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Today in My History

2000:  A Life in Declarative Sentences
2001:  Chewing the Air
2002:  Look At Me, I'm Flyyyyying
2003:  Over the Rainbow
2004:  The Princess in My Motel Room
2005:  Twenty Questions
2006:   Going Batty

2007:  Dog Days of Summer

2008:  Letting My Voice Be Heard
Socialist Agenda

42nd Stree

Books Read in 2010
Updated: 8/23
City of Bones"

Recipes for Cousins Day Drinks
(updated 3/17/10)


A Taste of Uncle Vito's from Bev Sykes on Vimeo.

On You Tube

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Cousins Day, August 2010

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8 September 2010

My mother is pissed at us.  Oh, she wouldn't say so, but we knew she was. 

It was Cousins Day and  Kathy didn't come.  Her husband called in the morning to say she hadn't been able to breathe all night and so he was taking her to the emergency room.  Peach was already at my mother's, so I drove down by myself.

We had a nice afternoon.  We chatted until noon and then had lunch.  We played 65 all afternoon.  Last month Kathy wasn't able to come either, so we decided not to call it Cousins Day and not to play 65, but we missed it, so we called it Cousins Day and we played 65.

The day was punctuated with telephone calls from my mother's friends all wishing her a happy birthday.  She was tickled whenever a phone call came (she was particularly surprised and delighted when she got a call from Walt's sister!), or when the mail arrived and she added to her collection of greeting cards.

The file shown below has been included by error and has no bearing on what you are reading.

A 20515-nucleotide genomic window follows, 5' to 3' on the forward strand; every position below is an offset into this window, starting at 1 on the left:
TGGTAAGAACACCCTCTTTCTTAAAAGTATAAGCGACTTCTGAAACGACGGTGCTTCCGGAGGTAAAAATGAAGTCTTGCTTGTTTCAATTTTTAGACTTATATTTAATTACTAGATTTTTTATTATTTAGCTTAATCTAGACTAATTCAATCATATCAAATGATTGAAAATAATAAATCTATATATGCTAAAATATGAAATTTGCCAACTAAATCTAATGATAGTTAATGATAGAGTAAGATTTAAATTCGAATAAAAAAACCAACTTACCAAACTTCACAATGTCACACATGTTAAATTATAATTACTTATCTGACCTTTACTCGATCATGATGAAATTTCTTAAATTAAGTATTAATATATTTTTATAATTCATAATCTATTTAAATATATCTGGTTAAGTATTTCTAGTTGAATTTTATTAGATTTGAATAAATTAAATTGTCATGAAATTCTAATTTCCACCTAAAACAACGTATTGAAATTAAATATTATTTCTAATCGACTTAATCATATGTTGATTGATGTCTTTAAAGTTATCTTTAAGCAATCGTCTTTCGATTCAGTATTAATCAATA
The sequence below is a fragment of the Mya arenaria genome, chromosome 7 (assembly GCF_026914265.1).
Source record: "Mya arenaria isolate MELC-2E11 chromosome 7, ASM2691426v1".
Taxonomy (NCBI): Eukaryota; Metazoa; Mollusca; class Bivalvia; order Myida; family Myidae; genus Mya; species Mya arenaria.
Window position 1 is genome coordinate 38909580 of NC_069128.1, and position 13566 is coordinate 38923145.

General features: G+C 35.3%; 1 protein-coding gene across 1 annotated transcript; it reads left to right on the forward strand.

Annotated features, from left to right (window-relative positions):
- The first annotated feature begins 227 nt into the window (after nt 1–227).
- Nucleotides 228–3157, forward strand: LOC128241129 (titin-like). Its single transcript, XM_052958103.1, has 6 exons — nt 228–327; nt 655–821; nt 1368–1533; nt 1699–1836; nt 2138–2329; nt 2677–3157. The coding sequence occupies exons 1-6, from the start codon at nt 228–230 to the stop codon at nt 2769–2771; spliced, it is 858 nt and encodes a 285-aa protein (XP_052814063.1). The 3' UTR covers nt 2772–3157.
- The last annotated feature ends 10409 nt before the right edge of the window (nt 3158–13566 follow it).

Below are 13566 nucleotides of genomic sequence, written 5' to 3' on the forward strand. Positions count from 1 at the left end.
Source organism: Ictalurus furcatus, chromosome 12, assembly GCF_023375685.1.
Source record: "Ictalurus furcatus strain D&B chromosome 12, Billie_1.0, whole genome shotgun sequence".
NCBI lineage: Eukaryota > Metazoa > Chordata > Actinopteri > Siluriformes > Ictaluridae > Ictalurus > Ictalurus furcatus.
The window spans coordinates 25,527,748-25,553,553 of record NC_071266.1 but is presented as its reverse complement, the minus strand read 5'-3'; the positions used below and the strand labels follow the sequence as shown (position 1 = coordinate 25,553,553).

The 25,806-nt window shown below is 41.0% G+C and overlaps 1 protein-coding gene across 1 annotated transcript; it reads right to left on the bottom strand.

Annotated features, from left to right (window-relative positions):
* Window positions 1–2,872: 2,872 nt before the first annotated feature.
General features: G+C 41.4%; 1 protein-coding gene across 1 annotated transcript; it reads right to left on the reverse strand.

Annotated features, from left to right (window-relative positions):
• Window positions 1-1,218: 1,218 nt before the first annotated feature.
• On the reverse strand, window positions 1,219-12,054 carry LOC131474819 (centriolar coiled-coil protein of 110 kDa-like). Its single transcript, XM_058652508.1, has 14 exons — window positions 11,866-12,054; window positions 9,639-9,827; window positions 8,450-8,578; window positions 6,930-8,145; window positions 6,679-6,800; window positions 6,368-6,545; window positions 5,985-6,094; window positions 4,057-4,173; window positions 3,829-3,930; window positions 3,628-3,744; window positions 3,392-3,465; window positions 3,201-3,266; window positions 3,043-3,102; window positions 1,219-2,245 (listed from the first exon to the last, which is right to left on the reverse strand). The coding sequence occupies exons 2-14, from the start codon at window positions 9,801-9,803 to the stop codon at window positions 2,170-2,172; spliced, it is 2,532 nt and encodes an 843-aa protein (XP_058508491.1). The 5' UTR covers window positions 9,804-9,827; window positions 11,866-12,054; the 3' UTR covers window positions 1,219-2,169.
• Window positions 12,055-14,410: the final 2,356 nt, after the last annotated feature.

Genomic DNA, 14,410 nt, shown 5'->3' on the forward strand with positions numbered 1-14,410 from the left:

91Gift.jpg (66907 bytes)Peach had given her a bunch of lottery tickets which they rubbed off together.  I took some nice video, but somehow my video is not working (it won't burn to my computer), so I have to figure out how to fix that before I make a birthday video.

But she recently lost the blade to her Cuisinart, which she uses for making stuffed eggs and for chopping onions, so I had gotten her a medium-sized Cuisinart at Costo and though she had made a big fuss about not wanting any more stuff (put as much emphasis and disgust into that word as you can to get the full effect), she was thrilled to have a working Cuisinart again.

We had champagne cocktails and popcorn for hors d'oeuvres and then continued playing 65.  It was my time.  Over the two days, I won 4 games, tied one game with Peach and my mother won two games.

Our cousin Denise came for dinner.  She is actually first cousin, once removed, daughter of our cousin Shirley, who died several years ago.   Denise is a lovely, giving person, but things are just "different" when the third person isn't Kathy.  The chemistry is different

Peach had made a delicious dinner.

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It was meat loaf, baked potatoes and a fresh tomato pie.  We had the second bottle of champagne I'd brought with dinner.

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For dessert, I'd picked up a cake here in Davis and some candles.

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But then there was today.  And that's what I really wanted to talk about.  I'm glad that my mother no longer has internet access because it frees me to talk about her.